The Secret Weapon in the Battle of Nutrient Runoff

 
The Secret Weapon in the Battle of Nutrient Runoff

Nutrient runoff into U.S. streams and rivers continues to be a serious issue.

Sometimes matters reach crisis level, as they did last summer in Toledo, when 400,000 residents were blocked from drinking the city’s water due to a toxic algae bloom in Lake Erie, largely due to runoff from crops and livestock operations. Or consider the Chesapeake Bay watershed, which remains under heightened scrutiny amid a blend of pollution solutions that include forest buffers, conservation tillage, stormwater practices, urban nutrient management and composite urban practices.

But according to a recent report from the USDA Economic Research Service (ERS), restoring and protecting wetlands, especially in productive corn-producing areas of Illinois, Indiana and Ohio, could be a cost-effective nutrient runoff solution.

ERS estimates that agriculture currently contributes around 60% to 80% of the total nitrogen and 49% to 60% of the total phosphorous that ends up in the Gulf of Mexico. ERS analysis found that annually, wetland restoration or preservation costs between $0.03 and $5.00 per pound of nitrogen removed. Other findings include:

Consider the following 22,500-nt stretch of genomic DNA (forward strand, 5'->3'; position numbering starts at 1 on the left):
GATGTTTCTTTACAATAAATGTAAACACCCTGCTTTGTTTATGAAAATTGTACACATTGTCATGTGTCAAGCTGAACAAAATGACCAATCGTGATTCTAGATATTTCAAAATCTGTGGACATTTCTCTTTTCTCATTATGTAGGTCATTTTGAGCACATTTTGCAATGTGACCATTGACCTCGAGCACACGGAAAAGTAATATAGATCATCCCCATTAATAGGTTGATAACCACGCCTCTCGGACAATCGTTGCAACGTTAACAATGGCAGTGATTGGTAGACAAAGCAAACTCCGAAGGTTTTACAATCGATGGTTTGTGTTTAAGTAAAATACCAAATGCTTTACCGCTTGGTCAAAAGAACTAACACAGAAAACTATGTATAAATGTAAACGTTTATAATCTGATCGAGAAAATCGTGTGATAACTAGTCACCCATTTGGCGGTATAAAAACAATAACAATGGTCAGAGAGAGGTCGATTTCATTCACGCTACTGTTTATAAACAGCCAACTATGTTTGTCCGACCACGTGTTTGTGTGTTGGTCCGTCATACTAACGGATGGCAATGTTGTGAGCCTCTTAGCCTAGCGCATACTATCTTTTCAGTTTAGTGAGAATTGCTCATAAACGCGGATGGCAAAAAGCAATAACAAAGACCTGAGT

• Wetlands on farmland are not likely to provide significant flood protection unless they are in close proximity to urban areas.
  • Wetlands in the upper Mississippi and Ohio River watersheds are capable of removing up to 1,800 lbs of nitrogen per acre from water leaving farm fields.
  • The effect of new wetlands on greenhouse gas concentrations is valued between $0 and $129 per acre in the areas studied.
  • While some wetlands are able to recharge groundwater supplies, the majority do not. This is because some wetlands are fed by groundwater, while others have impermeable subsoil.

To-date, the USDA has invested more than $4.2 billion toward wetland restoration and protection.

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Comments

 
Spell Check

Sam Owings
Chestertown, MD
6/9/2015 09:08 PM
 

  Check out www.highimpactenvironmental.org to see what a east coast farmer has implemented to control nutreint and sediment pollution

 
 

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